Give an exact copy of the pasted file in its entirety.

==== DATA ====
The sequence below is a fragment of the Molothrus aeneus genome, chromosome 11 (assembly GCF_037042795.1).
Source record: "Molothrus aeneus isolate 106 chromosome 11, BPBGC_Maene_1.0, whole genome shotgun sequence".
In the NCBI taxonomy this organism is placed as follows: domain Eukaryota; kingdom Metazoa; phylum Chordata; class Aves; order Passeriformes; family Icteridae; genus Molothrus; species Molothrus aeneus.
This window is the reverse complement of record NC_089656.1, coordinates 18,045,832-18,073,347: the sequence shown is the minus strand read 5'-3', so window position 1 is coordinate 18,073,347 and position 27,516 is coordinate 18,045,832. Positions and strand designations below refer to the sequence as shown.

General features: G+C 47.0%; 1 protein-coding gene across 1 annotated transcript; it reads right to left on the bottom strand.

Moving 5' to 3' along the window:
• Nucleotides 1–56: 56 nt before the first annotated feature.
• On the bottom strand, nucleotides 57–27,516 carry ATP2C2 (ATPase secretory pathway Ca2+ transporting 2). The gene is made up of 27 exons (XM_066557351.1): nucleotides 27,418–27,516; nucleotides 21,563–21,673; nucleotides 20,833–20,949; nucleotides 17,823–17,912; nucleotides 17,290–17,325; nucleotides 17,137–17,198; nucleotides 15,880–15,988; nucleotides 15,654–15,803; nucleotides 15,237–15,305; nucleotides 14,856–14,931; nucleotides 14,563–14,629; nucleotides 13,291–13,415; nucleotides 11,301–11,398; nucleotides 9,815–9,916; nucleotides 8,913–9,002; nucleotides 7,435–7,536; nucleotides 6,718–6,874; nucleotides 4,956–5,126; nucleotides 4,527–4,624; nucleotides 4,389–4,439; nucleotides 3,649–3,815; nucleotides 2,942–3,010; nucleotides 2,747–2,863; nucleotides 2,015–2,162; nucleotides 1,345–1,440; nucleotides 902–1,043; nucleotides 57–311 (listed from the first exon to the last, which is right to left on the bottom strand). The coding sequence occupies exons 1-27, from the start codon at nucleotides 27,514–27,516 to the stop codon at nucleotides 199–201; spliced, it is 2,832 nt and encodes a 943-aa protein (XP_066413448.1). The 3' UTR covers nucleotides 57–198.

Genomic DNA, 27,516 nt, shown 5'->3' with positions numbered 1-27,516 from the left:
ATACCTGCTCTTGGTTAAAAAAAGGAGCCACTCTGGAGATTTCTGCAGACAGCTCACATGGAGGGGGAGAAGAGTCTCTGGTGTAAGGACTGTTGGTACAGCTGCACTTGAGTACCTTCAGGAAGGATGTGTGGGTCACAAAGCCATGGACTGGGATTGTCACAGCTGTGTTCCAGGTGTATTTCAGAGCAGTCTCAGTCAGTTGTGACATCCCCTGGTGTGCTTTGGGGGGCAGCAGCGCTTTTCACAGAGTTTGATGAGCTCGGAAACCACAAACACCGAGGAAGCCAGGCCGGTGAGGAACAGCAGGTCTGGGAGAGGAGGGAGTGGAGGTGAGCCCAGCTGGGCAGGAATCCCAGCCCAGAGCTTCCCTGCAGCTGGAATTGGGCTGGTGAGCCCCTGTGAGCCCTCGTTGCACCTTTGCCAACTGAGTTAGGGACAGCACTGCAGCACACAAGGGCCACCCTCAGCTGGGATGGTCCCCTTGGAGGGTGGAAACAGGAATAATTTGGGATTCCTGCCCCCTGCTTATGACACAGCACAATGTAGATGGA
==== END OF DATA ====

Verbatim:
The sequence below is a fragment of the Molothrus aeneus genome, chromosome 11 (assembly GCF_037042795.1).
Source record: "Molothrus aeneus isolate 106 chromosome 11, BPBGC_Maene_1.0, whole genome shotgun sequence".
In the NCBI taxonomy this organism is placed as follows: domain Eukaryota; kingdom Metazoa; phylum Chordata; class Aves; order Passeriformes; family Icteridae; genus Molothrus; species Molothrus aeneus.
This window is the reverse complement of record NC_089656.1, coordinates 18,045,832-18,073,347: the sequence shown is the minus strand read 5'-3', so window position 1 is coordinate 18,073,347 and position 27,516 is coordinate 18,045,832. Positions and strand designations below refer to the sequence as shown.

General features: G+C 47.0%; 1 protein-coding gene across 1 annotated transcript; it reads right to left on the bottom strand.

Moving 5' to 3' along the window:
• Nucleotides 1–56: 56 nt before the first annotated feature.
• On the bottom strand, nucleotides 57–27,516 carry ATP2C2 (ATPase secretory pathway Ca2+ transporting 2). The gene is made up of 27 exons (XM_066557351.1): nucleotides 27,418–27,516; nucleotides 21,563–21,673; nucleotides 20,833–20,949; nucleotides 17,823–17,912; nucleotides 17,290–17,325; nucleotides 17,137–17,198; nucleotides 15,880–15,988; nucleotides 15,654–15,803; nucleotides 15,237–15,305; nucleotides 14,856–14,931; nucleotides 14,563–14,629; nucleotides 13,291–13,415; nucleotides 11,301–11,398; nucleotides 9,815–9,916; nucleotides 8,913–9,002; nucleotides 7,435–7,536; nucleotides 6,718–6,874; nucleotides 4,956–5,126; nucleotides 4,527–4,624; nucleotides 4,389–4,439; nucleotides 3,649–3,815; nucleotides 2,942–3,010; nucleotides 2,747–2,863; nucleotides 2,015–2,162; nucleotides 1,345–1,440; nucleotides 902–1,043; nucleotides 57–311 (listed from the first exon to the last, which is right to left on the bottom strand). The coding sequence occupies exons 1-27, from the start codon at nucleotides 27,514–27,516 to the stop codon at nucleotides 199–201; spliced, it is 2,832 nt and encodes a 943-aa protein (XP_066413448.1). The 3' UTR covers nucleotides 57–198.

Genomic DNA, 27,516 nt, shown 5'->3' with positions numbered 1-27,516 from the left:
ATACCTGCTCTTGGTTAAAAAAAGGAGCCACTCTGGAGATTTCTGCAGACAGCTCACATGGAGGGGGAGAAGAGTCTCTGGTGTAAGGACTGTTGGTACAGCTGCACTTGAGTACCTTCAGGAAGGATGTGTGGGTCACAAAGCCATGGACTGGGATTGTCACAGCTGTGTTCCAGGTGTATTTCAGAGCAGTCTCAGTCAGTTGTGACATCCCCTGGTGTGCTTTGGGGGGCAGCAGCGCTTTTCACAGAGTTTGATGAGCTCGGAAACCACAAACACCGAGGAAGCCAGGCCGGTGAGGAACAGCAGGTCTGGGAGAGGAGGGAGTGGAGGTGAGCCCAGCTGGGCAGGAATCCCAGCCCAGAGCTTCCCTGCAGCTGGAATTGGGCTGGTGAGCCCCTGTGAGCCCTCGTTGCACCTTTGCCAACTGAGTTAGGGACAGCACTGCAGCACACAAGGGCCACCCTCAGCTGGGATGGTCCCCTTGGAGGGTGGAAACAGGAATAATTTGGGATTCCTGCCCCCTGCTTATGACACAGCACAATGTAGATGGA